ROANOKE, Va. - A family now faces fines after allowing tree-sitters to take up spots on a projected site of the Mountain Valley Pipeline in the middle of their Franklin County farm.
Federal Judge Elizabeth Dillon ruled Tuesday against Carolyn and Ian Reilly, finding them in contempt and issuing $2,000 in fines for the family. However, she did not find a handful of others in contempt: Carolyn Reilly’s parents, Dave and Betty Werner, or the tree-sitters themselves in part because their identities still aren’t known to the court.
The Reillys have said they’ve never gone up to the tree-sit locations but there is still one tree-sitter around 75 feet in the air in a covered platform in the natural gas pipeline’s planned path. MVP workers have begun cutting trees in the area but can’t clear land close to the location unless the sitter leaves.
Dillon said the Reilly’s are in contempt because they’ve allowed the masked tree-sitters to access the MVP site from their land and the family might have avoided knowing their identities on purpose.
“The court concludes that the Reillys have offered both material assistance and encouragement to people who are interfering with MVP’s ability to conduct its construction activities in the Easements located on the Tract,” Dillon said in a written decision.
Terry Frank, the family’s lawyer, told 10 News Wednesday that it’s a “partial victory.”
“MVP didn’t get what it wanted,” she said in a statement. “The Werners were dismissed as were the unknown tree-sitters. We disagree with the Judge’s findings of contempt against the Reillys and the imposition of any fines, and believe it has serious First Amendment implications. We are reviewing all options at this time.”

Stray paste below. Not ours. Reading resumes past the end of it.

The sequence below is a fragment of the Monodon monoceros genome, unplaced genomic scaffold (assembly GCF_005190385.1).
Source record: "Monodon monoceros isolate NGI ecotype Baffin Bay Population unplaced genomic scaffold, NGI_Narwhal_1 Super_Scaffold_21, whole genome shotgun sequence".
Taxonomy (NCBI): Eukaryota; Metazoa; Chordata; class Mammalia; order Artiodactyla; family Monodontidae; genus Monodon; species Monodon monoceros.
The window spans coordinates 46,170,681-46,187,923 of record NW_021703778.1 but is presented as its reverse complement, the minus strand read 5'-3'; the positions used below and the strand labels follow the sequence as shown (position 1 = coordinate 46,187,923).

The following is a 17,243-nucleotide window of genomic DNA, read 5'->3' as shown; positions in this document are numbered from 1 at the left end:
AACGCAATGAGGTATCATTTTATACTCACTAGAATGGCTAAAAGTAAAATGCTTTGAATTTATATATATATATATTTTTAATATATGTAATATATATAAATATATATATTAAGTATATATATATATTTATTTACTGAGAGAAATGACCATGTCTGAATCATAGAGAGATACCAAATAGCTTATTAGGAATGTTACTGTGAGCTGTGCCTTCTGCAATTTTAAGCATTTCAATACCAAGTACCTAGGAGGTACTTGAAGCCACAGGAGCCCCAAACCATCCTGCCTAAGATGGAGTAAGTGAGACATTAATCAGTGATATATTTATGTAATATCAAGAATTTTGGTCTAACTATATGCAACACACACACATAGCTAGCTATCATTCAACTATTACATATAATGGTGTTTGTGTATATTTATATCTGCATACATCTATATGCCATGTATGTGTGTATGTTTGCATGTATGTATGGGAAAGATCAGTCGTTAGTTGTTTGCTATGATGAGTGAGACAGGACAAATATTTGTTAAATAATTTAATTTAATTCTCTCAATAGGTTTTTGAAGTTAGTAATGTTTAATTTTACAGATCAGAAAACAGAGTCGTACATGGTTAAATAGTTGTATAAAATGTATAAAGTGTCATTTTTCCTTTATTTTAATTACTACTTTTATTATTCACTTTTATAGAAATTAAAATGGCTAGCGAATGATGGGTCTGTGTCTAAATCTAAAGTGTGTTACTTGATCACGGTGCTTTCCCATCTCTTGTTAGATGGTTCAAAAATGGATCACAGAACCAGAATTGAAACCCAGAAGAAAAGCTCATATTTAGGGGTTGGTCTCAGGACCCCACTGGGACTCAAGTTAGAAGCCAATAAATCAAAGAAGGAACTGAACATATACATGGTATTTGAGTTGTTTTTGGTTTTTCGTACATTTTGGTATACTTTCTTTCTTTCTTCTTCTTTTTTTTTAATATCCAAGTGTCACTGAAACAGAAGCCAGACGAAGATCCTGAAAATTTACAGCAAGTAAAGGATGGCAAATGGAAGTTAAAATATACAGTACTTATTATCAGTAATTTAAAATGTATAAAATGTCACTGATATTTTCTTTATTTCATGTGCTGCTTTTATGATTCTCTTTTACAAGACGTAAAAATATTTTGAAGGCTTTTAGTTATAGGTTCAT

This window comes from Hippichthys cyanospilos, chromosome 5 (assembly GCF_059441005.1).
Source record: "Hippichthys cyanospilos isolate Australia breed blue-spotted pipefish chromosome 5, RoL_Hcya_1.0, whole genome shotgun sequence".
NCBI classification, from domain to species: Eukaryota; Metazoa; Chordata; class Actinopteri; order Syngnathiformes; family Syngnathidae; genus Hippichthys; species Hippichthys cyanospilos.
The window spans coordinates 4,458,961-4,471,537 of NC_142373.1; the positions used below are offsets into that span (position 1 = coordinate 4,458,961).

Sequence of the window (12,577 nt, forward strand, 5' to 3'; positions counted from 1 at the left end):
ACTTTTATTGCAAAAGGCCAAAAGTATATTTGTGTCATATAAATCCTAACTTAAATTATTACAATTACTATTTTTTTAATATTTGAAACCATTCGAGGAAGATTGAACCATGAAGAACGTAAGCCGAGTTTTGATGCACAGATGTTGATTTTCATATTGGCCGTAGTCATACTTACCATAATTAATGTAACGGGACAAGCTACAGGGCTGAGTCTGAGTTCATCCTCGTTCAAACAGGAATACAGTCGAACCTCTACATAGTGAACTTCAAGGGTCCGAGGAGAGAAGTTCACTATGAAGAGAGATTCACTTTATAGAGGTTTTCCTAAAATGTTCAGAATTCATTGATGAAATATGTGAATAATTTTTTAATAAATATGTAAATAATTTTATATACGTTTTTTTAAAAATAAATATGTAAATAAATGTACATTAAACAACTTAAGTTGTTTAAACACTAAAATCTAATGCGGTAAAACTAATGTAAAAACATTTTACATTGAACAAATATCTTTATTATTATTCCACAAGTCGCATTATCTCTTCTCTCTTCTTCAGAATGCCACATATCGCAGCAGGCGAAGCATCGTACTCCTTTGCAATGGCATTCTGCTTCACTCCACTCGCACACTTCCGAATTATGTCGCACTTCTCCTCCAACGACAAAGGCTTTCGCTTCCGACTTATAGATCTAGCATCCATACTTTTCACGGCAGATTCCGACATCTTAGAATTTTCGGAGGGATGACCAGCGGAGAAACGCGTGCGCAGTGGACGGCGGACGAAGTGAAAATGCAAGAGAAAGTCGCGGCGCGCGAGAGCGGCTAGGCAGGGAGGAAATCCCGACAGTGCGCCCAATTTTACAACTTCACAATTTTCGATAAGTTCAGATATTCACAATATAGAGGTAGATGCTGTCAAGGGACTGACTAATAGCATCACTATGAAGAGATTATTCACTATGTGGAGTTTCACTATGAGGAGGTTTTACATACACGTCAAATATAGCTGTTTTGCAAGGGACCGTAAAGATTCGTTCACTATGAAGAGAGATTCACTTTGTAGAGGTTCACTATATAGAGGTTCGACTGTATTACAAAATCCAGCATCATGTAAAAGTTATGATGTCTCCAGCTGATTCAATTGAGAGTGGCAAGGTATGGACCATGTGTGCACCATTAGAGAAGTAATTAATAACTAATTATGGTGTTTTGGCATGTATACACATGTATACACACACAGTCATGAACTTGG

On May 4, the day of the hearing in federal court and before tree-cutting work began to close in on her location, Carolyn Reilly offered her opinion against the pipeline company.
“We have deep ties to the land and we can say that we are glad that people are taking a stand for the land,” she said. "We've not impeded any bit of their progress whatsoever and we will continue to speak up.”
In the hearing in Roanoke federal court, the defense argued that because the landowners don't know who the tree-sitters are, they can't be obstructing and they don’t have an obligation to remove the sitters from their property.
One other tree-sitter is still protesting the route in Virginia. A woman calling herself “Nutty” has stayed at a Giles County location in the Jefferson National Forest for 50 days, while the Forest Service has denied access to supplies for more than a month.
Two Roanoke County tree-sitters came down earlier this month in the middle of the family’s Bent Mountain property after a judge ordered fines and the potential for U.S. Marshals to remove them by force if necessary.
Construction continues on the Mountain Valley Pipeline, which is projected to run from West Virginia into North Carolina, crossing through Giles, Montgomery, Roanoke, Franklin and Pittsylvania counties in Virginia.
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